The whole world was fooled into fearing a huge storm of worminess that never happened. Was it because we were prepared or because it really wasn't that big of a deal at all? We also avoid most of the April Foolery and talk some Nehalem processors and BlackBerry App World.Listen now: Download today's podcast EPISODE 943
Want April Fool’s updates? Go watch Loaded. http://cnettv.cnet.com/2001-1_53-50005651.html
Web 2.0 Expo http://news.cnet.com/webware/
Live blog: Countdown to Conficker http://news.cnet.com/8301-1009_3-10208722-83.html http://blog.wired.com/27bstroke6/2009/04/conficker-war-r.html… Read more
RightNote lets you create and store important notes and to-do lists, but you'll need the entire 30-day trial period (and then some) just to figure out how to navigate the interface. It's one of the most cluttered and overwhelming interfaces we've seen.
We were immediately overwhelmed by the numerous stacked toolbars, tabs, shortcut buttons, and tree menus that consume the window display. Our eyes glazed over just trying to figure out what to do first. Using the instructions given on the main display window, we clicked the New button to create a new message. We created a … Read more
LAS VEGAS--Full-length TV shows are coming to BlackBerry devices as QuickPlay Media has announced it will offer a new TV download service for the smartphones via the just new Research In Motion applications store.
QuickPlay is one of the first companies to offer an application through RIM's BlackBerry App World virtual store. RIM announced the new applications store Wednesday morning. And co-CEO Mike Lazaridis is expected to show off the new storefront during his keynote speech Wednesday here at the CTIA Wireless 2009 trade show.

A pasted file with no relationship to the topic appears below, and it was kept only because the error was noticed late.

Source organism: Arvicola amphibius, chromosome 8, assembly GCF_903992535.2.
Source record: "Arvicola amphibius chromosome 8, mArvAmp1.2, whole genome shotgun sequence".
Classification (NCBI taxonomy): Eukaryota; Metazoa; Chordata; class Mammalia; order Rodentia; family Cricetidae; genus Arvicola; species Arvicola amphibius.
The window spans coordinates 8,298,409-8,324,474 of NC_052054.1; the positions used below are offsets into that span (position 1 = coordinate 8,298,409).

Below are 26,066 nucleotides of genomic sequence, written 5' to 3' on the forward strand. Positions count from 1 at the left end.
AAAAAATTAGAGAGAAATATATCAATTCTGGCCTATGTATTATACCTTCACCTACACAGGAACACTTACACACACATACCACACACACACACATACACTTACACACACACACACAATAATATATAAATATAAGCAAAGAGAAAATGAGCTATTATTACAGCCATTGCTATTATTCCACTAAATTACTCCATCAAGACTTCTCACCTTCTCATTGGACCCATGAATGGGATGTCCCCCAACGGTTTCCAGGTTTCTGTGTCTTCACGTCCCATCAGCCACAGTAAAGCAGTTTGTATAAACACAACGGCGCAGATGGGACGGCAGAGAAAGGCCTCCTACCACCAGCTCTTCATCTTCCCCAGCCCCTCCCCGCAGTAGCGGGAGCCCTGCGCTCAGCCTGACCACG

The QuickPlay video service called Primetime2Go will cost $7.99 a month. It will … Read more
Password Manager XP promises to safeguard username and password information for various accounts. However, a glitch produced several error messages when we put the program to the test.
The user interface is pretty basic, with menu and shortcut commands at the top of the window for saving databases and adding files and folders. A tree menu displays all of the created databases. Once the program was activated, we created a new database and browsed the Web, visiting sites that required a username and password. As soon as we signed in, the program prompted us to save the information. The first … Read more
A new scanner developed by Kaminsky and friends can help find Conficker-infected machines. We're so drenched in Conficker news at this point that I think the Girl Scouts have started selling Confickerdoodles. We also analyze Netflix's Blu-ray-rate hike, and try to decide why they're fighting over toilets in space.Listen now: Download today's podcast EPISODE 942
Netflix to hike up monthly Blu-ray fee by up to $8 a month http://news.cnet.com/8301-17939_109-10207302-2.html